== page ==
Aside from birth and death, one of the egg’s most common representations is of feminine fertility. In recent years, female artists have observed the longstanding imbalance of male artists depicting the experience of women. Thus, several talented women decided to take back the narrative.
Deborah Czeresko’s primary subject matter centers around male and female sexuality with undertones of feminism. After winning Netflix’s glass-blowing series Blown Away, Czeresko’s career took off with newfound attention. Her “Buffet Collection” features eggs in various forms, meats, and other common breakfast foods. Without context, this is a cute, eclectic glass-blowing collection. But when viewers understand Czereko’s beliefs, “Buffet Collection” becomes a feminist art exhibit with sharp commentary. With a display of cracked eggs and different types of meat, Czereko humorously contrasts female and male anatomy. Her approach to egg symbolism encapsulates multiple meanings: food, life, sexuality, and femininity.
Heather Glazzard is a well-known celebrity photographer who also dabbles in personal projects. Her photo “Egg” (2018) captures an uncooked, cracked egg delicately enveloped in cushion wrap. Glazzard’s choice to use an uncooked egg is worth mentioning. Its raw state represents its fragility and loose nature. This form may resonate with femininity and what living in a world made for men feels like—constantly needing to protect yourself.
Eggs In Film
Of course, paintings and sculptures aren’t the only types of art. Film and videography are at the centerfold of creativity. From costume design to motifs hidden in set design, movies are an “eggcellent” example of art.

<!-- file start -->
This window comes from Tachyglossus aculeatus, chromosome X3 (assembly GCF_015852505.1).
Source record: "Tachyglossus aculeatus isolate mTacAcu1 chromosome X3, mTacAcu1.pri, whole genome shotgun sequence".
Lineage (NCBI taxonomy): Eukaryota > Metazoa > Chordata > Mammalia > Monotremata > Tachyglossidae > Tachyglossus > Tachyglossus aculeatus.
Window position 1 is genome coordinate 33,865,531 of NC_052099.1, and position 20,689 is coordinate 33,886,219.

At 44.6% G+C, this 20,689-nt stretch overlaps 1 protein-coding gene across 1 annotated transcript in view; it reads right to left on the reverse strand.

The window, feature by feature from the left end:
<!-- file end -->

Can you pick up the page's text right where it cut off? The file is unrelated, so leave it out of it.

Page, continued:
Similar to Dalí’s collection of paintings, there is a recurring egg theme in Olivia Wilde’s 2022 film “Don’t Worry Darling.” Alice (Florence Pugh) cooks the same breakfast for her husband, Jack (Harry Styles), every morning—bacon and eggs. One morning, when she goes to crack the eggs, she finds they are empty. As previously mentioned, eggs are a symbol of fertility and life. Finding empty eggs symbolizes the emptiness Alice feels as a stay-at-home wife going insane.
The Hours (2002) is another psychological drama with women at the plot's core. There are various scenes with Clarissa (Meryl Streep) baking in the kitchen. In addition to the scenes’ emphasis on traditional domestic roles, The Hours touches on the stereotypical notion of women’s emotional fragility. Moments after baking a cake—cracking eggs—Clarissa has a mental breakdown after feeling the pressures of motherhood.
Scrambled or Symbol?
Though eggs might first evoke this morning’s breakfast, these hard-shelled balls of protein signify more than food. Eggs symbolize life, death, domesticity, fertility, and wealth across several cultures and religions. Art is an outlet for artists and filmmakers to meticulously create deep meanings from the tiniest details. Whether eggs are depicted to emphasize a geopolitical stance or to communicate the experience of womanhood, they carry a powerful significance. Sometimes, eggs symbolize a miscarriage—a life of what could have been. And sometimes, eggs are just eggs.